Real Estate

How To Solve The Affordable Housing Shortage? Winner Of Design Competition Offers A Solution.

What if you lived in a house that was designed to change over time as needed? As a young couple, you might live on the lower level and rent out the two bedrooms upstairs. When you are ready to start a family, you might desire an additional bedroom, so you move to the second floor and rent out the first floor. As you grow older, modifications on the first floor could make your home more accessible and better suited to your needs. Through these scenarios, the starter home becomes a forever home. 

A recent design competition called Disruptive Design challenged architects, designers, students and those invested in urban development to submit ideas for affordable owner-occupied single-family or two-flat homes that included a wealth-building component such as a rentable unit or live/work space. 

The competition was organized by the Chicago Housing Policy Task Force, a group of organizations invested in creating affordable housing in Chicago.

Greg Tamborino, a senior project architect at Perkins and Will architecture and design firm of Chicago, was selected as the winner of the Disruptive Design competition for his flexible architectural solution that encourages long-term wealth building through homeownership. He will receive $20,000 as well as the opportunity to see his designs get built.

When Tamborino read about the competition, he didn’t hesitate to enter. “It was exactly what I had been thinking about, had been knowledgeable about and care about,” he said.

Chicago-based developer Related Midwest plans to build two prototypes of the winning design on what are now city-owned vacant lots in Chicago’s Bronzeville and West Humboldt Park neighborhoods. 

Jurors considered community feedback on the final designs as well as their own expertise in construction, design and public health to make their decision.

“Greg’s design is disruptive because it can be converted so easily from a two-flat to a single-family home,” said juror Amy Mayer, vice president of construction at Related Midwest. “We thought that the plan was very clever and that as any one of those options, it was a very marketable plan. And we liked the economy that was presented in the design. I think all of the designs had a similar concept to work with rental income potential, but this one really nailed it on having the real compact program, maximizing the efficiency of the construction.”

Tamborino, who has been with Perkins and Will for 14 years, said varied experiences in the construction and architecture industries contributed to his professional growth and vision for his award-winning design. For example, he gained construction experience working for his father, a retired home builder who taught him how to swing a hammer. 

“I do a lot of work with high-rise residential developers, and just the whole strategy and their way of thinking is really applicable to the idea of affordable housing,” said Tamborino, adding that: “They want the most value for their investment. They want the spaces to be well lit, comfortable, safe, taking advantage of views. All the things that the program is asking for are all the things the developers are looking for in their projects as well.”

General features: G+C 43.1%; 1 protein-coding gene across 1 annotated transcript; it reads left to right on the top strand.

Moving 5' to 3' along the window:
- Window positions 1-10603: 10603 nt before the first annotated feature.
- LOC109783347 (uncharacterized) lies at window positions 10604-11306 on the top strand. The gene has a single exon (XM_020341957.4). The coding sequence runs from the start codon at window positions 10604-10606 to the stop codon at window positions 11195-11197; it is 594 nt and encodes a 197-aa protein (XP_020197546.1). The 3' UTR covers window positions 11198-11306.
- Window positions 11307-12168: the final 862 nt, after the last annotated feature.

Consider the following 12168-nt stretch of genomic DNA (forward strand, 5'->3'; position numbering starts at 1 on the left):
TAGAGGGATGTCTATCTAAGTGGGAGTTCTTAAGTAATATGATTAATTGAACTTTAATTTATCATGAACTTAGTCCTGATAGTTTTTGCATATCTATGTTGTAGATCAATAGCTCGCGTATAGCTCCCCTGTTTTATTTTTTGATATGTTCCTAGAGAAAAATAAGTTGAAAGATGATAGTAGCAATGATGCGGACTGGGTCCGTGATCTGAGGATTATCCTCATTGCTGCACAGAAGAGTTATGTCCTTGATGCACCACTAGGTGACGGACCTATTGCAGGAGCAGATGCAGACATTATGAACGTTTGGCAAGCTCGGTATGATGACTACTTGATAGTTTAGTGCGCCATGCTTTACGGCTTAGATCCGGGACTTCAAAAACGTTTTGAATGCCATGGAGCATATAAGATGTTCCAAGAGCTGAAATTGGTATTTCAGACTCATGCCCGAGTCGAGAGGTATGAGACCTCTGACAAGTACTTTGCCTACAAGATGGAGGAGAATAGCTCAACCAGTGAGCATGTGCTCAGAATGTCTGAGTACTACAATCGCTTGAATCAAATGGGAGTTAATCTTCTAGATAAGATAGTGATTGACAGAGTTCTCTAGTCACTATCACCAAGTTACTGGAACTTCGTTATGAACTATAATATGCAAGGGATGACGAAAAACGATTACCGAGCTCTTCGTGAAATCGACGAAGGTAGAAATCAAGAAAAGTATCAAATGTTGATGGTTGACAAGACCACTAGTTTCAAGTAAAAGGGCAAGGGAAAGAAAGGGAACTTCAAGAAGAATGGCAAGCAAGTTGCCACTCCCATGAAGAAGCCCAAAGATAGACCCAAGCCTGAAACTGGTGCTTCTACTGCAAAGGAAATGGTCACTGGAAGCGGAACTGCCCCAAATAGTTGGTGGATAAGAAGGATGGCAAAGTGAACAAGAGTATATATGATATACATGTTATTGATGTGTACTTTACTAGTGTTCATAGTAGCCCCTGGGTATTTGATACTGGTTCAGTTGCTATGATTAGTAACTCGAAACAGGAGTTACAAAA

Finalists spent six weeks refining their initial designs with feedback from Chicago’s Department of Buildings and the Department of Planning and Development. They also presented their initial and final designs to residents of West Humboldt Park and Bronzeville. Jurors considered community feedback on the final designs as well as their own expertise in construction, design and public health to make their decision.

“I think they saw a certain level of practicality in my solution,” said Tamborino. “They liked that it matched the feel of the neighborhood. They liked that it has this open and transparent ground floor that has this feeling of a connection between the inside of the house and the neighborhood outside your door. And the whole flexibility that I described seemed like it fit a variety of needs. And that’s exactly what they were asking us to propose.”

The two-story, wood-framed two-flat would sell for about $350,000. “There are so many soft costs and variables that go into the final sale of a house,” said Tamborino. “They just asked us to look at the hard costs, the construction costs alone.”

He said the two-flat design is intended for someone who could not afford the whole house but could envision living on one floor and renting the larger unit upstairs.

 “For example, when their family grows, my solution is that this house changes with you,” said Tamborino. “There’s no need to pack up and move to another house. This home will always fit your needs, including when you become elderly.”

Mayer said the design has the potential to add solar panels and layers of super-insulation to make the house more economical to own and operate and use less of a carbon footprint. Depending on solar orientation, either skylights or south-facing windows let natural light deep into the living space.

“Affordable housing is typically associated with big apartment developments,” said Tamborino. “This obviously is not inexpensive, but it is intended to be affordable for someone who maybe wants an income-generating vehicle for their home.”

Mayer noted that bringing buildings back to neighborhoods is the key to their longevity.

“Everybody that I’ve talked to is so enthusiastic about this project,” she said. “It’s really a breath of fresh air. The empty lots that exist throughout the city are a real problem for these neighborhoods where they are underpopulated. It creates missing teeth in the streetscape, and we really need to infill these.”

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